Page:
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Amazon Boosts Security with Two-Factor Authentication

by Elmer Montejo on November 19, 2015

Amazon is helping you protect your payment and shipping information by implementing two-factor verification for your Amazon account. Also known as two-factor authentication, the login method requires you to enter both your password and a randomly generated security code.

The drawback of passwords — even really strong passwords — is that they can't guarantee that it’s really you trying to log in. The additional security code generated from your phone confirms that you're really you. Even if an unauthorized person gets hold of your password, they still can't log in to your account unless they also have the security code from your personal phone.

This process means you need to secure and protect your phone and that you'll need to have your phone with you when you log in to your Amazon account.

You can choose to receive your security code by SMS text, voice call, or an authenticator app such as Google Authenticator for Android or Google Authenticator for iOS) that generates random security codes on your phone.

Two-step verification provides a crucial layer of security, especially if you access your Amazon accounts through a shared device like a shared computer. True, it can be inconvenient to enter a security code every time you log in on a trusted device that only you use. The good news is that you can simplify your login method for those devices by deactivating two-step verification. You'll also need to set up a backup method so that you can still sign in even if your primary method is unavailable.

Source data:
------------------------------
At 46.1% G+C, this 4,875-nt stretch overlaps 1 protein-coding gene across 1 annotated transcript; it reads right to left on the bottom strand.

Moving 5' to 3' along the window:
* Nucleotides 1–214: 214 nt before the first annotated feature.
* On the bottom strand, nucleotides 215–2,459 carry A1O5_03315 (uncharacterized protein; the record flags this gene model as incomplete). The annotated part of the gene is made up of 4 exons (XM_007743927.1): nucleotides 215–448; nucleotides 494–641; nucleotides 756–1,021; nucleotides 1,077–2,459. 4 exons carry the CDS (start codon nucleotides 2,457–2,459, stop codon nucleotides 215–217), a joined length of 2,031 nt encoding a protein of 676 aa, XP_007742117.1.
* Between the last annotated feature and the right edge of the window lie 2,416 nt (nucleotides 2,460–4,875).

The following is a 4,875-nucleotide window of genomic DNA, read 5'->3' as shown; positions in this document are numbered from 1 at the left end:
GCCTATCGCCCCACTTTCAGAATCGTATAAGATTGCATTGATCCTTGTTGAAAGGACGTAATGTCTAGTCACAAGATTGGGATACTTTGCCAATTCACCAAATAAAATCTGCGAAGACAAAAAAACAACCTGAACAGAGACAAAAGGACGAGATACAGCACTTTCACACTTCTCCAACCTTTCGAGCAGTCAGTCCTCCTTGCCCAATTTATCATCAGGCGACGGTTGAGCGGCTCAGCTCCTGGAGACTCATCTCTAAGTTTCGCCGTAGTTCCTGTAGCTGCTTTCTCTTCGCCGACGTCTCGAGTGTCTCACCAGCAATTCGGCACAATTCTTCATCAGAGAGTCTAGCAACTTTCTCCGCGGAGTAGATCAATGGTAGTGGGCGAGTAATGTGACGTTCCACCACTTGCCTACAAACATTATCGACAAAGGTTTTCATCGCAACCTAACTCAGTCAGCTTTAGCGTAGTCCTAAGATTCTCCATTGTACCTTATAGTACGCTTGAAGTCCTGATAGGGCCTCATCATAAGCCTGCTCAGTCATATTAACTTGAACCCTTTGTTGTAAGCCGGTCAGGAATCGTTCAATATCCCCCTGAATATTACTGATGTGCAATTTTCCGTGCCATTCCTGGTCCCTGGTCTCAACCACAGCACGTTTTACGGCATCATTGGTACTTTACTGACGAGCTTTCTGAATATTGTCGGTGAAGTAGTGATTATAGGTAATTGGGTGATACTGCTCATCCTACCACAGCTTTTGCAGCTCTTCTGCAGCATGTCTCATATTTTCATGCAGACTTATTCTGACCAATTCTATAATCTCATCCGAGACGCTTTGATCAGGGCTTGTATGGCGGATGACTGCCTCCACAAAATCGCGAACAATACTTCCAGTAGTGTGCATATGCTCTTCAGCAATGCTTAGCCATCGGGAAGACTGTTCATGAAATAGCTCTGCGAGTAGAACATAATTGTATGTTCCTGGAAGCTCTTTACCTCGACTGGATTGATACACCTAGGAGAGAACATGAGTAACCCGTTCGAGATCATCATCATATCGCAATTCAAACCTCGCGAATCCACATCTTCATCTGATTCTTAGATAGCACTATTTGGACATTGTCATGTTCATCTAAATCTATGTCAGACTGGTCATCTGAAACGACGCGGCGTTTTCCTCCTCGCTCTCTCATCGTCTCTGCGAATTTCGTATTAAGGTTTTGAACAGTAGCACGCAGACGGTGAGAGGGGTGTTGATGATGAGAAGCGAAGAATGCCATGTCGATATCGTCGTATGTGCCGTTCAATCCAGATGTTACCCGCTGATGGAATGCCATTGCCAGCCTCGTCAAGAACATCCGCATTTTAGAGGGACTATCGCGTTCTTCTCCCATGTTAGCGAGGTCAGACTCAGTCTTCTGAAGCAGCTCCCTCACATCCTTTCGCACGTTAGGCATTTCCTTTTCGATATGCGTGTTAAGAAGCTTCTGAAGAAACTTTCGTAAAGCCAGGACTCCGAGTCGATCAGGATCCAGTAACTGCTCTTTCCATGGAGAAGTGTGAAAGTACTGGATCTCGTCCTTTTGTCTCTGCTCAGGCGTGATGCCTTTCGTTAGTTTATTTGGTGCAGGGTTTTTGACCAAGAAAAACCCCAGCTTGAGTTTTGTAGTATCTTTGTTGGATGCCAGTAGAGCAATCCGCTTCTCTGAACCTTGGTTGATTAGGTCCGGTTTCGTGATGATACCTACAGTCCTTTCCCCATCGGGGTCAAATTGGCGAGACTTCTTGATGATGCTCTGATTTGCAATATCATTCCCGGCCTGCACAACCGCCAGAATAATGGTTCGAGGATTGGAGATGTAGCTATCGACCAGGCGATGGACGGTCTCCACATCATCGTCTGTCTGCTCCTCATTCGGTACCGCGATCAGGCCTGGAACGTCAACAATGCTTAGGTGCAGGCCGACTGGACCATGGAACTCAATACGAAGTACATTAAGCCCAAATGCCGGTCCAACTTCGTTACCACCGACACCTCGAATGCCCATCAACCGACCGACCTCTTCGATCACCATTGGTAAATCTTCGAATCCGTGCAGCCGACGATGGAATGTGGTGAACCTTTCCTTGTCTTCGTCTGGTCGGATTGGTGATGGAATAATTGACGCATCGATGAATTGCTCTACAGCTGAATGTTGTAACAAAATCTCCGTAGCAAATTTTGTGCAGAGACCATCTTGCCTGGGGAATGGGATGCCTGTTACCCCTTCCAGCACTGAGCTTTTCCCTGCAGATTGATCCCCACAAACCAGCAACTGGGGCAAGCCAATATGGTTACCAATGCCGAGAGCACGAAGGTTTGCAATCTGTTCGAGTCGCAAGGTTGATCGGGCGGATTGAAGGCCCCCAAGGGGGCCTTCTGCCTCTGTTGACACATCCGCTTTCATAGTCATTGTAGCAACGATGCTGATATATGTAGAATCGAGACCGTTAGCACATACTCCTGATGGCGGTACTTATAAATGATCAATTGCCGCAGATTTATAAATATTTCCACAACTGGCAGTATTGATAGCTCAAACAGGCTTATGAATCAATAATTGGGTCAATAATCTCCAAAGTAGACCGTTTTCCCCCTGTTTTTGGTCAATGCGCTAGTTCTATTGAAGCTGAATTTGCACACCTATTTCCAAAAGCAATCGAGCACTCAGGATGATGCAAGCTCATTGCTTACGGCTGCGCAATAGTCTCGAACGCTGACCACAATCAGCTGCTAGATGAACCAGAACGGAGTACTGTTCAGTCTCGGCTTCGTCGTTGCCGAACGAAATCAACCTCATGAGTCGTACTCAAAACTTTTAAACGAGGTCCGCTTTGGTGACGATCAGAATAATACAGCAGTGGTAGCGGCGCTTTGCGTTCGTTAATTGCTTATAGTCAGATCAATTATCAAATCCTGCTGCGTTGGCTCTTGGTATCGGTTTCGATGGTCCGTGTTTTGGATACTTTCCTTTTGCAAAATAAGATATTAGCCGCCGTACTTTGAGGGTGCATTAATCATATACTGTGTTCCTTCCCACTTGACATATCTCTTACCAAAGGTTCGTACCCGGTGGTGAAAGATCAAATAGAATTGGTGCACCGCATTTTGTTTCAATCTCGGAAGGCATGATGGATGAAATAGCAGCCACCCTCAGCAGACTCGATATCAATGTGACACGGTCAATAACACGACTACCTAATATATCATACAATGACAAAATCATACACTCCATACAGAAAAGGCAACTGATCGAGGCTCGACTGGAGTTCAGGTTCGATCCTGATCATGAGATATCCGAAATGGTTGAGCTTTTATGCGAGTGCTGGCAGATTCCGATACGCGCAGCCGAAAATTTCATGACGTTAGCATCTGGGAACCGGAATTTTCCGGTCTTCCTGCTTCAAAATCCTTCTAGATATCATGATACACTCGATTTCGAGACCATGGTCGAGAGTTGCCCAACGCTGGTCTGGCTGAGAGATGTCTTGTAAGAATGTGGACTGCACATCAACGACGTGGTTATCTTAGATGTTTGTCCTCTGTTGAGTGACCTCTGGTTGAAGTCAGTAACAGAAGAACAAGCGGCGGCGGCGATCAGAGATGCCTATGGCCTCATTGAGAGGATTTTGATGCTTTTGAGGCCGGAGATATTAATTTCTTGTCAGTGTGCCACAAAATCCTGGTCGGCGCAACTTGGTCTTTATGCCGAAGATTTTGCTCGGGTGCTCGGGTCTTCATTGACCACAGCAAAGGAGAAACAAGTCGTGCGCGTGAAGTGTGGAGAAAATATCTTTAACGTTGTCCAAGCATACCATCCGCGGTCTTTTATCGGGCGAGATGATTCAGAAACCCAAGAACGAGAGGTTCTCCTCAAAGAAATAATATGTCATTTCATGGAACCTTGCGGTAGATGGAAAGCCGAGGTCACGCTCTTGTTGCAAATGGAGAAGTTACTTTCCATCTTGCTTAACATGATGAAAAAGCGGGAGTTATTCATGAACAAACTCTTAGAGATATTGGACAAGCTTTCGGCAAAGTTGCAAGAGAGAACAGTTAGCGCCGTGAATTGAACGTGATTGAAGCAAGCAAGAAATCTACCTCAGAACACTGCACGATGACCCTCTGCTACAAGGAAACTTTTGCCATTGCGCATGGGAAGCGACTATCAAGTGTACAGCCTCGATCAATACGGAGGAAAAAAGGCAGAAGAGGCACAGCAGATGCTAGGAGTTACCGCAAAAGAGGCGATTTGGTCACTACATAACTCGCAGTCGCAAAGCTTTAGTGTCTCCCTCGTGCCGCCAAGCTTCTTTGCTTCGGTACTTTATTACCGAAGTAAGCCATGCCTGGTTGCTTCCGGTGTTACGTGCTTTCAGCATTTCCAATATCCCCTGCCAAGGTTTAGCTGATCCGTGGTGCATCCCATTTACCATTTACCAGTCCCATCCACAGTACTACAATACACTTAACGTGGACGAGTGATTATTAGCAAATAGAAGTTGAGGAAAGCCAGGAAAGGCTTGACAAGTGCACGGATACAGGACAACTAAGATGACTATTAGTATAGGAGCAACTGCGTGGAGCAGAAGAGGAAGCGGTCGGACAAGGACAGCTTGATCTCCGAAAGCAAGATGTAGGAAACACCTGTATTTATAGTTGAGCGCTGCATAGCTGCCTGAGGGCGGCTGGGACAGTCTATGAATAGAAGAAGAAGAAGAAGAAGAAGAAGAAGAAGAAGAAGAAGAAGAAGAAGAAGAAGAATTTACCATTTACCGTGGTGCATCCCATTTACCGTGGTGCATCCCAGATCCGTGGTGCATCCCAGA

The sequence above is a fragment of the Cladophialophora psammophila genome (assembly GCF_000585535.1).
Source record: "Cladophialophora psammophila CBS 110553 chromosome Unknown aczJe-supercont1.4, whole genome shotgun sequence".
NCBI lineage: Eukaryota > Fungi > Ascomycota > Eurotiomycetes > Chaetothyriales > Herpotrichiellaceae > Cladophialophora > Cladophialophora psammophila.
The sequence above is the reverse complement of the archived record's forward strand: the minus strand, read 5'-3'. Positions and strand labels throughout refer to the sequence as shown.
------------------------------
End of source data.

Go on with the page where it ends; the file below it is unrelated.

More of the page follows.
To activate two-step verification for your Amazon account, go to Your Account > Change Account Settings > Advanced Security Settings > Edit, and follow the instructions there. You will need to provide an SMS-capable primary phone number and a backup phone number.

Amazon joins the ranks of other high-profile online services that have been using two-factor authorization for some time already, such as Google, Apple, Twitter, Facebook, Microsoft, Steam and Dropbox. A list of services that use two-factor authentication is available at

The safety of your personal information is of paramount importance, so avail yourself of stronger security methods such as two-factor authentication. For more online safety ideas, read up on 11 simple ways to protect your privacy and also visit our other posts about protecting your privacy.

[Image credit: Fotos593 / Shutterstock ]


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